Community Profile: Northwestern Wisconsin

By Stephen Manuszak

Several communities in Northwestern Wisconsin have banded together to host the 2013–2015 season of Arts Midwest World Fest, including Rice Lake, Cumberland, Shell Lake, and Barron. These cities feature an array of unique arts and cultural activities as well as a scenic environment and burgeoning industries.

With approximately 8,400 residents, the city of Rice Lake is the largest community in Barron County and serves as a center for commerce, manufacturing, health, and educational services. Located in the beautiful Red Cedar River valley, Rice Lake boasts an abundance of lakes and trails. The city arose as a lumber town in the late 1800s and later developed significant agricultural and dairy industries, as well as tourism. The local newspaper, The Chronotype, has been in publication since 1874, and many of the early articles are available through the Rice Lake Public Libary.

Cumberland was incorporated in 1885 and today has a population of more than 2,100. Cumberland is often called the “Island City” because the main part of the city is surrounded by Beaver Dam Lake. As with Rice Lake, early industry involved lumber and sawmills, and the city expanded quickly after a railroad expansion through the area began operations in the 1880s. Today, the area hosts a variety of businesses including 3M, which has been operating in Cumberland since 1950. The area is also renowned for excellent fishing lakes and local public forests that support grouse, turkey, and deer hunting.

The city of Shell Lake is a friendly, rural community of about 1,300 residents. In addition to its beautiful, clear lake, the city is home to a unique Museum of Woodcarving and the Shell Lake Arts Center, which has provided creative arts education since 1968 ranging from jazz bands, painting and drawing, filmmaking, and beyond. The area also hosts a community theater program, Theater in the Woods, which produces everything from lively comedies to serious dramas to musicals.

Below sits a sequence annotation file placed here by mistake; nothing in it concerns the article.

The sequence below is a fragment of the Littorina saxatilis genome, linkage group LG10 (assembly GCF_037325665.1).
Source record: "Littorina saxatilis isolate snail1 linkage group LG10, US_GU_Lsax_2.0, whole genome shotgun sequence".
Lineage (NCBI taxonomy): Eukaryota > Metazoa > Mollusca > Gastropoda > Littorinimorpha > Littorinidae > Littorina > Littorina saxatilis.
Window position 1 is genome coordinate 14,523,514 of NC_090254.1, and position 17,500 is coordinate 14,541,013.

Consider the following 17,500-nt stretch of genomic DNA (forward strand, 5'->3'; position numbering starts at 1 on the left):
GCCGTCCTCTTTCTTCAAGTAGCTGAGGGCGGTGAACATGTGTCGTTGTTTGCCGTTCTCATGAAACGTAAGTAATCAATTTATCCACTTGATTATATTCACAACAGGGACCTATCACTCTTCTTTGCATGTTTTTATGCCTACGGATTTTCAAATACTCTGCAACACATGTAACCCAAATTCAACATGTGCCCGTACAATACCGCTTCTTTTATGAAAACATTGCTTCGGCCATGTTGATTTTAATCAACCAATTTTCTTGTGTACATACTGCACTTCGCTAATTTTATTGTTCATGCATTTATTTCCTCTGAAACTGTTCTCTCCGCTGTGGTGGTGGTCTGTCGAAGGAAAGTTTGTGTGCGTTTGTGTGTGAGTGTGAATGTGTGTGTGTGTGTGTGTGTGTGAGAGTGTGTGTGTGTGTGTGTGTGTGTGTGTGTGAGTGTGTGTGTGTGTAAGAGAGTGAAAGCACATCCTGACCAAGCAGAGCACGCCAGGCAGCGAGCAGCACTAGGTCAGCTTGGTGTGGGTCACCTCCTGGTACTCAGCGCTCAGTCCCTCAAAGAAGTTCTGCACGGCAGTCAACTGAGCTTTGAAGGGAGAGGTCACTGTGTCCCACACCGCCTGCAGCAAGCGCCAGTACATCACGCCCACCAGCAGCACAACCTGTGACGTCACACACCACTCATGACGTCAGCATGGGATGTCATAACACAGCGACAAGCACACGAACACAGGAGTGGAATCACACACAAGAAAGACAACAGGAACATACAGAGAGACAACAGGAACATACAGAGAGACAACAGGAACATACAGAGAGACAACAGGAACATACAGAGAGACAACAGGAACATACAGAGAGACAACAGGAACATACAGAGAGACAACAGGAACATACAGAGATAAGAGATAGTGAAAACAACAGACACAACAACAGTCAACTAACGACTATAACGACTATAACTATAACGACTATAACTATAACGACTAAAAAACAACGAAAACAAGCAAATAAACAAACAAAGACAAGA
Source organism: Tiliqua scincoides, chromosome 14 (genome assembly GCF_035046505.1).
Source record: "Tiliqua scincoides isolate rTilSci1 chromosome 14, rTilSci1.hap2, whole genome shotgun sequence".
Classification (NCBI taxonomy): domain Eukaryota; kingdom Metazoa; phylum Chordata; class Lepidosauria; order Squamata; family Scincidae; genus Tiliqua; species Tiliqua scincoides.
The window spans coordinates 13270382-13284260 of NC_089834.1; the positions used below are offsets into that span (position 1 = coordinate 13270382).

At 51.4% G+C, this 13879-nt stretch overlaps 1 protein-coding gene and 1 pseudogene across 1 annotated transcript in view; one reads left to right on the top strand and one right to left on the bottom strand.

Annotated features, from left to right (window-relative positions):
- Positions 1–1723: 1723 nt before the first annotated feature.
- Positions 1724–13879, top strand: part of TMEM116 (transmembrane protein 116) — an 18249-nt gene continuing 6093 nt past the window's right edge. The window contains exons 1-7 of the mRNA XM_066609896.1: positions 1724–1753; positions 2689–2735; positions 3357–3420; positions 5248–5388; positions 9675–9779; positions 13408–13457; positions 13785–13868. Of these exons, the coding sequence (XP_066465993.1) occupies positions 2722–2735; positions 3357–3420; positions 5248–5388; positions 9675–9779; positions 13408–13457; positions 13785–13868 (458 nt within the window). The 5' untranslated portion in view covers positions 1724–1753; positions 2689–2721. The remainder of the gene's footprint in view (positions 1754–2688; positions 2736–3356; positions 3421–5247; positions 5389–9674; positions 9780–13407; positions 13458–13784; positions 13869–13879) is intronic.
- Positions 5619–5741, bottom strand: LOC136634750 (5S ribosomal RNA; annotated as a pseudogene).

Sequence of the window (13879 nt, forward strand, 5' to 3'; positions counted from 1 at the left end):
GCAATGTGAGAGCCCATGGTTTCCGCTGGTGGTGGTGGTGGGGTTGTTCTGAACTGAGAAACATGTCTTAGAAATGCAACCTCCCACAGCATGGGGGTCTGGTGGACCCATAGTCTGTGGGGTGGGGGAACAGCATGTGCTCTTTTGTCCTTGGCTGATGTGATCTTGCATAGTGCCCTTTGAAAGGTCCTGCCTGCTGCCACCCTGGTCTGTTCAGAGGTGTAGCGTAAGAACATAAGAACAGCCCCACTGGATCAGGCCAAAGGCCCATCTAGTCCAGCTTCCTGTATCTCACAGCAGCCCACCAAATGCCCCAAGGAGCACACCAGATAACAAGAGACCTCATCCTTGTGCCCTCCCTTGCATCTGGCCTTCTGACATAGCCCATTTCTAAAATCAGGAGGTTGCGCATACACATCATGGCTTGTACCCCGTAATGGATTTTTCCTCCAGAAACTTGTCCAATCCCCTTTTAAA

Officially established in 1860, Barron is set amid hundreds of lakes and lush forests. Its lumber industry grew quickly, and by the late 1800s, Barron also featured flour mills, woolen mills, and several saw and stave mills that continued to expand with the city’s connection by rail to St. Paul, Minneapolis, and Chicago. Agriculture and dairy industries followed soon after, and Barron’s largest industry today, Jennie-O Turkey Store, was founded in 1922 when 13-year-old Wallace Jerome placed 14 turkey eggs under two of his parent’s chicken hens. In addition to a variety of outdoor activities, the city is also home to the Barron Spotlighters Community Theatre and the Barron Community Center, which features sports activities as well as a vibrant theater and arts series.

Fun Fact

Uecke’s Opera House was built in 1903 in Cumberland, Wisconsin, and it still stands today—as an apartment complex. In 1905, a $10,000 donation to Cumberland from steel magnate Andrew Carnegie established a library, which was added to the National Register of Historic Places in 1992 and continues to operate today.

Community Partner

University of Wisconsin-Barron County

The University of Wisconsin-Barron County (UW-BC) is one of 13 freshman/sophomore campuses of the University of Wisconsin Colleges. UW-BC awards an Associate of Arts & Science degree with 23 areas of emphasis available as well as a Bachelor of Applied Arts & Sciences degree. The University of Wisconsin Colleges provide a quality, affordable liberal arts education that prepares students for success, and promotes lifelong learning, leadership, and responsible citizenship.


UW Barron County. Photo by Ray Cross, CC-BY-NC 2.0.

Residency Dates

October 20 – 26, 2013: Le Vent du Nord
February 23 – March 01, 2014: Baladino
October 26 – November 01, 2014: Paulo Padilha and Group
Spring 2015: Shanren

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